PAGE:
3. Everything relevant to gameplay besides players should be server side, such as inventory, score, NPCs, player created objects in the world, etc.
  4. Nothing should be owned by the client, commands should not be able to dictate anything besides input, events that impact gameplay should not be sendable from client.

You read more about server auth:

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Example Of Games That Uses A Server Authoritative

Most games are partially authoritative or not at all. Here is a short list with some of the games that use this technique:

  Games
Fully Authoritative
  • Counter Strike
  • Overwatch
  • World of Tanks
  • ARK
  • League of Legends
  • Dota 2
Mostly Non-Authoritative
  • Rust
  • The Division
  • The Forest
Deterministic Networking
  • Starcraft 2
  • Heroes of the Storm
  • Halo Reach (Coop)

PS: Deterministic is not supported by Photon Bolt, use Photon Quantum instead.

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Dedicated Servers

Photon Bolt supports a variety of models when hosting a game server (described below) and you do not have to pick only one:

  Pros Cons
Official Servers That You Host
  • No host migration
  • More consistent player experience
  • Full serverside fidelity for instances, database, etc
  • Clients cannot see IP addresses of other clients
  • Costs money
  • Takes time to setup and administrate
Player Hosted Dedicated Servers
  • Same pros from official servers
  • You do not pay for the servers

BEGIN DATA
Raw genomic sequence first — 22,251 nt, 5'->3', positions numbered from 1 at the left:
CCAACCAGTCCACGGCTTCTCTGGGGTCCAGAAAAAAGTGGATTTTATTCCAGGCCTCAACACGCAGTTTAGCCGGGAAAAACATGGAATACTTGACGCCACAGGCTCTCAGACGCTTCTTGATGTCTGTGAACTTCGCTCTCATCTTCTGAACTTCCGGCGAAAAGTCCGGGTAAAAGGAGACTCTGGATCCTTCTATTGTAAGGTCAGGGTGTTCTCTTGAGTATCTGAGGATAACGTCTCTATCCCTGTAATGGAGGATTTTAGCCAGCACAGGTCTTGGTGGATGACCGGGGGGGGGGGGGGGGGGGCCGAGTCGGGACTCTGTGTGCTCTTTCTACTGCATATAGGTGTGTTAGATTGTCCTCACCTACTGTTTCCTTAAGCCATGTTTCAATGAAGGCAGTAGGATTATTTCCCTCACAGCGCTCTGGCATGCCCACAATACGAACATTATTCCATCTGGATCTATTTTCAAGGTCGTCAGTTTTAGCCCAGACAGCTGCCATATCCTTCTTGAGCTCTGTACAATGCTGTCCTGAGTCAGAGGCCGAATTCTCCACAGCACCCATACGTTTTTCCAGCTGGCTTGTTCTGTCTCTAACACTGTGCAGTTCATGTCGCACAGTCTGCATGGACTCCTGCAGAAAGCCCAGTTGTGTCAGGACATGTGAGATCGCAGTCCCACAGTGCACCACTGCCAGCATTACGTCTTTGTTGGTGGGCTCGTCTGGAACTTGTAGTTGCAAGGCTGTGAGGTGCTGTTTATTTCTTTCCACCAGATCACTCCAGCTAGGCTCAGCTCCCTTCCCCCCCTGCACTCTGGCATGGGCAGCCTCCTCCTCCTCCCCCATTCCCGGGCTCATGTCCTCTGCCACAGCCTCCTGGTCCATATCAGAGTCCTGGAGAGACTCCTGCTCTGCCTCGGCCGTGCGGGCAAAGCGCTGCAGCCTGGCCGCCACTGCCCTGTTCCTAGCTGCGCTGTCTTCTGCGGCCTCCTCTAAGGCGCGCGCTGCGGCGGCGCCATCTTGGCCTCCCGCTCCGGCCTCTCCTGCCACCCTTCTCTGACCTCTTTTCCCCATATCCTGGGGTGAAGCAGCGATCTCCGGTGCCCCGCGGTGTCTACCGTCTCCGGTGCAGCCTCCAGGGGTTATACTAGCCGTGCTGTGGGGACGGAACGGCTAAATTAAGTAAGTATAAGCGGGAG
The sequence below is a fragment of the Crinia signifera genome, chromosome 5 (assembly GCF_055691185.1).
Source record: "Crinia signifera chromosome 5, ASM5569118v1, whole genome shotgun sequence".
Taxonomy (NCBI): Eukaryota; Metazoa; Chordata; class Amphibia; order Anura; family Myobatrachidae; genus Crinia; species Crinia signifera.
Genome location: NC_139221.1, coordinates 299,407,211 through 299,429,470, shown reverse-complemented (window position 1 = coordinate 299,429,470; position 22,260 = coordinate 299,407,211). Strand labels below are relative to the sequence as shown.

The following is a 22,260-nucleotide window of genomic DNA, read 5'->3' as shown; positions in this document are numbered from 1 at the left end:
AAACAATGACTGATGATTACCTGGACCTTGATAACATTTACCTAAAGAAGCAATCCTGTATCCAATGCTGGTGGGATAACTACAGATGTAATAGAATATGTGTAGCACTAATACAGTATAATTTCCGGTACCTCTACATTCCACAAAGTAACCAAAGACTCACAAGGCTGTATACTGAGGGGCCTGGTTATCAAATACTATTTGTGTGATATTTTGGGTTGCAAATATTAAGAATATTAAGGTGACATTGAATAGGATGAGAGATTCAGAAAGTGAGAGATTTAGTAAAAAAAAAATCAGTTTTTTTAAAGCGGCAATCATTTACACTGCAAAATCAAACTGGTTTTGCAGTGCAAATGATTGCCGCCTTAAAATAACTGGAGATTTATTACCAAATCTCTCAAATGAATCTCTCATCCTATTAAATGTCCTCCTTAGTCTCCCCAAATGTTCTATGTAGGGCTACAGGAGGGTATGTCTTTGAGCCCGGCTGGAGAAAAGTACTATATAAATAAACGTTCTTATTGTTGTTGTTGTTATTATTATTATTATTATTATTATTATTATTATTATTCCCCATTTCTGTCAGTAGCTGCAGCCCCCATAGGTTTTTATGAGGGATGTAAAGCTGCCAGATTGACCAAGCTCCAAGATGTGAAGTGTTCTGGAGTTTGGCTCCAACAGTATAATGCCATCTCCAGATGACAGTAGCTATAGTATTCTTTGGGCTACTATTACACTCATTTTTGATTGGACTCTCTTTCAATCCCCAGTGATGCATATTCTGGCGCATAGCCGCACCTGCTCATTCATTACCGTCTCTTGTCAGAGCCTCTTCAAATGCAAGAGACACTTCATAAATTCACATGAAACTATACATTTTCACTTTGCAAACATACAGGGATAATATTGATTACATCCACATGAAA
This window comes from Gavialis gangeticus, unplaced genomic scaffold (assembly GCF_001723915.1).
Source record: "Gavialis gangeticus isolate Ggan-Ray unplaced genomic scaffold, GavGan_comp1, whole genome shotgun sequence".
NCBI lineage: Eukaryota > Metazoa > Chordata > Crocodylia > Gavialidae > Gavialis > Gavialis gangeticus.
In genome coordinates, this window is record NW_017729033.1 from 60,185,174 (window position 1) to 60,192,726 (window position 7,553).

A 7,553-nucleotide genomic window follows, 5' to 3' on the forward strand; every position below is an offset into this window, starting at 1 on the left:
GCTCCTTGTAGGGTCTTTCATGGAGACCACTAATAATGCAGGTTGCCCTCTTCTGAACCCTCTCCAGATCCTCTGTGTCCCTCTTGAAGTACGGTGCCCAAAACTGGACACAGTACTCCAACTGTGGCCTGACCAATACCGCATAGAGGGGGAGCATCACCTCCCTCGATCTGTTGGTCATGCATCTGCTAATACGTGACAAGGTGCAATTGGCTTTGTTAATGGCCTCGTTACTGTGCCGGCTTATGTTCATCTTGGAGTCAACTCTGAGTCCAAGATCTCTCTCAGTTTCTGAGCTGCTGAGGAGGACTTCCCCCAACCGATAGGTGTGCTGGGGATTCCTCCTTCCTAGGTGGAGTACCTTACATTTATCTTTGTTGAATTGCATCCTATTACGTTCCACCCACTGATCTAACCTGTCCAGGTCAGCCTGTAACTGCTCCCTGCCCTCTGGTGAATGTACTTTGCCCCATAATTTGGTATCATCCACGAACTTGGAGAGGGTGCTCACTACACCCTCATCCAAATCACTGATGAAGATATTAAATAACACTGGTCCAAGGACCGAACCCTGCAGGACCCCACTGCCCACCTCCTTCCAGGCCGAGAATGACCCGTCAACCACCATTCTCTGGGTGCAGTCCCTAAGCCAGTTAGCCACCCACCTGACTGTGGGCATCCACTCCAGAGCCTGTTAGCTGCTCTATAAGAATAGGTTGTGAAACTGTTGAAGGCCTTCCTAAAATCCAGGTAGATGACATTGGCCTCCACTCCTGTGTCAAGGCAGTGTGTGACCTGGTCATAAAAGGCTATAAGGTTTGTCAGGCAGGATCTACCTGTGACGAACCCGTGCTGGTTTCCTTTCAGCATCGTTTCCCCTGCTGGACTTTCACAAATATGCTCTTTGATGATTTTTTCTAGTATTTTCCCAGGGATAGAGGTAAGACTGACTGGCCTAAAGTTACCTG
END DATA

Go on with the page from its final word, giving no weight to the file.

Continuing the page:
• Players can customize their servers
  • Owners of servers can be abusive to your players
  • Less flexibility serverside, cannot make an MMO for example
  • If server disappears player may lose all progress there
P2P (Listen Server)
  • Easy with Photon Cloud integration or Steam integration, they both have guaranteed connect and matchmaking
  • Cheaper than hosting dedicated servers
  • If a bunch of players want to play together, they can potentially do so with very low latency
  • Host migration, otherwise game ends and go back to menus
  • If host has bad internet or hardware there will be issues
  • The player acting as the host can cheat bypassing your server authority, as they are the server
  • Host player can see IP of every client

If you want to use a relay server, Bolt comes with the Photon Cloud support, which integrates Bolt with Photon services. This does matchmaking and LoadBalancing. You can also use Gamelift, Playfab, or another service.

Example of games that apply these models:

  Games
Official Dedicated Servers
  • World of Warcraft
  • World of Tanks
  • Rocket League
  • Dota 2
  • League of Legends
  • Aftercharge
  • Overwatch
  • PUBG
Player Hosted Dedicated Servers
  • CSGO
  • Rust
  • ARK
  • DayZ
  • Conan Exiles
  • Minecraft (also P2P mode)
P2P (Listen Server)
  • Halo Reach (host migration)
  • Destiny (hybrid P2P and server client with “constant” host migration”)
  • For Honor (host migration)
  • Ghost Recon Wildlands
  • Dark Souls Franchise
  • Call of Duty Franchise
  • The Forest
  • Zombie Vikings
  • Knight Squad